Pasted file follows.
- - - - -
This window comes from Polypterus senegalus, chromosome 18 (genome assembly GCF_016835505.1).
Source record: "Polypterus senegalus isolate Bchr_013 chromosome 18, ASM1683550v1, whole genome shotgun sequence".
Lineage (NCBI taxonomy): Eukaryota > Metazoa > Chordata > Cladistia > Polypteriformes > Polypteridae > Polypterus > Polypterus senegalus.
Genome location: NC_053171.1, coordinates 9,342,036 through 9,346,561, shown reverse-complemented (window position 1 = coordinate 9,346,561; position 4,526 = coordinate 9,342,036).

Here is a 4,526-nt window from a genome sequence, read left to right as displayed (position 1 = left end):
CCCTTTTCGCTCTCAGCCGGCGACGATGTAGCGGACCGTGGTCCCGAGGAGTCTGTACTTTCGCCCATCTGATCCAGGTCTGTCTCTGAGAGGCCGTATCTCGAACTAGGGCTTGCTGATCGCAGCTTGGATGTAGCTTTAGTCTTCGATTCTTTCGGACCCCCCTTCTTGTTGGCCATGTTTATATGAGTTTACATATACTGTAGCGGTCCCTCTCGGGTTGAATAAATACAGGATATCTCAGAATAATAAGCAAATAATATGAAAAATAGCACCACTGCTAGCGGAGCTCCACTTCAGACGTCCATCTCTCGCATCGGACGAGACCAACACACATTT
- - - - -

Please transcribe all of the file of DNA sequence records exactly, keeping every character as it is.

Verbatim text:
This window comes from Polypterus senegalus, chromosome 18 (genome assembly GCF_016835505.1).
Source record: "Polypterus senegalus isolate Bchr_013 chromosome 18, ASM1683550v1, whole genome shotgun sequence".
Lineage (NCBI taxonomy): Eukaryota > Metazoa > Chordata > Cladistia > Polypteriformes > Polypteridae > Polypterus > Polypterus senegalus.
Genome location: NC_053171.1, coordinates 9,342,036 through 9,346,561, shown reverse-complemented (window position 1 = coordinate 9,346,561; position 4,526 = coordinate 9,342,036).

Here is a 4,526-nt window from a genome sequence, read left to right as displayed (position 1 = left end):
CCCTTTTCGCTCTCAGCCGGCGACGATGTAGCGGACCGTGGTCCCGAGGAGTCTGTACTTTCGCCCATCTGATCCAGGTCTGTCTCTGAGAGGCCGTATCTCGAACTAGGGCTTGCTGATCGCAGCTTGGATGTAGCTTTAGTCTTCGATTCTTTCGGACCCCCCTTCTTGTTGGCCATGTTTATATGAGTTTACATATACTGTAGCGGTCCCTCTCGGGTTGAATAAATACAGGATATCTCAGAATAATAAGCAAATAATATGAAAAATAGCACCACTGCTAGCGGAGCTCCACTTCAGACGTCCATCTCTCGCATCGGACGAGACCAACACACATTT